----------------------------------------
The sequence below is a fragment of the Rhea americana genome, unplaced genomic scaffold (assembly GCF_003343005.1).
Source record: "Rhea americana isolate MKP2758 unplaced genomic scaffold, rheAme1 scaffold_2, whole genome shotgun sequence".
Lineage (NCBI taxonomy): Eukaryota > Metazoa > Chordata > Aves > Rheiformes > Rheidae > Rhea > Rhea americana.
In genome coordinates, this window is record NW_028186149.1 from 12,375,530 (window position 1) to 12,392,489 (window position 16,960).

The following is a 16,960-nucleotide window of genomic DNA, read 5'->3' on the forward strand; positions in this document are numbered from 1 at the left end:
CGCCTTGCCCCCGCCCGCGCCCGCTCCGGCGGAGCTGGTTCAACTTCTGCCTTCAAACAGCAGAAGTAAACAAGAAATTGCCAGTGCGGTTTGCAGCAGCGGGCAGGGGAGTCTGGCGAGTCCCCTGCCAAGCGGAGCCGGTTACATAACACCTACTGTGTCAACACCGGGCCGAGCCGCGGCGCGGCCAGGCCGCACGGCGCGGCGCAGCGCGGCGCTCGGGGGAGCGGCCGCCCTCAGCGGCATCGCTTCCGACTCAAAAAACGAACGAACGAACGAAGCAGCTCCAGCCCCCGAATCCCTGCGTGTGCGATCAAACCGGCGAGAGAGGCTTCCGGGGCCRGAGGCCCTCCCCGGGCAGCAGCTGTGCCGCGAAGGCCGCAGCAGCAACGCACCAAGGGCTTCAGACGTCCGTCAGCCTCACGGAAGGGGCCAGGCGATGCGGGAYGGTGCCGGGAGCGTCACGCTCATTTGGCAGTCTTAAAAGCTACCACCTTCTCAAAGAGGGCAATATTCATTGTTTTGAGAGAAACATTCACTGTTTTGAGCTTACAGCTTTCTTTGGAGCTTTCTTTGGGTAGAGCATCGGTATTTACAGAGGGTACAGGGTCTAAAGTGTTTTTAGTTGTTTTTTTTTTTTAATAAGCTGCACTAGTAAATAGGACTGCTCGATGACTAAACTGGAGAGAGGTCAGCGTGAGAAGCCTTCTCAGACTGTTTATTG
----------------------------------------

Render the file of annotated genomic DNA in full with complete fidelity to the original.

The sequence below is a fragment of the Rhea americana genome, unplaced genomic scaffold (assembly GCF_003343005.1).
Source record: "Rhea americana isolate MKP2758 unplaced genomic scaffold, rheAme1 scaffold_2, whole genome shotgun sequence".
Lineage (NCBI taxonomy): Eukaryota > Metazoa > Chordata > Aves > Rheiformes > Rheidae > Rhea > Rhea americana.
In genome coordinates, this window is record NW_028186149.1 from 12,375,530 (window position 1) to 12,392,489 (window position 16,960).

The following is a 16,960-nucleotide window of genomic DNA, read 5'->3' on the forward strand; positions in this document are numbered from 1 at the left end:
CGCCTTGCCCCCGCCCGCGCCCGCTCCGGCGGAGCTGGTTCAACTTCTGCCTTCAAACAGCAGAAGTAAACAAGAAATTGCCAGTGCGGTTTGCAGCAGCGGGCAGGGGAGTCTGGCGAGTCCCCTGCCAAGCGGAGCCGGTTACATAACACCTACTGTGTCAACACCGGGCCGAGCCGCGGCGCGGCCAGGCCGCACGGCGCGGCGCAGCGCGGCGCTCGGGGGAGCGGCCGCCCTCAGCGGCATCGCTTCCGACTCAAAAAACGAACGAACGAACGAAGCAGCTCCAGCCCCCGAATCCCTGCGTGTGCGATCAAACCGGCGAGAGAGGCTTCCGGGGCCRGAGGCCCTCCCCGGGCAGCAGCTGTGCCGCGAAGGCCGCAGCAGCAACGCACCAAGGGCTTCAGACGTCCGTCAGCCTCACGGAAGGGGCCAGGCGATGCGGGAYGGTGCCGGGAGCGTCACGCTCATTTGGCAGTCTTAAAAGCTACCACCTTCTCAAAGAGGGCAATATTCATTGTTTTGAGAGAAACATTCACTGTTTTGAGCTTACAGCTTTCTTTGGAGCTTTCTTTGGGTAGAGCATCGGTATTTACAGAGGGTACAGGGTCTAAAGTGTTTTTAGTTGTTTTTTTTTTTTAATAAGCTGCACTAGTAAATAGGACTGCTCGATGACTAAACTGGAGAGAGGTCAGCGTGAGAAGCCTTCTCAGACTGTTTATTG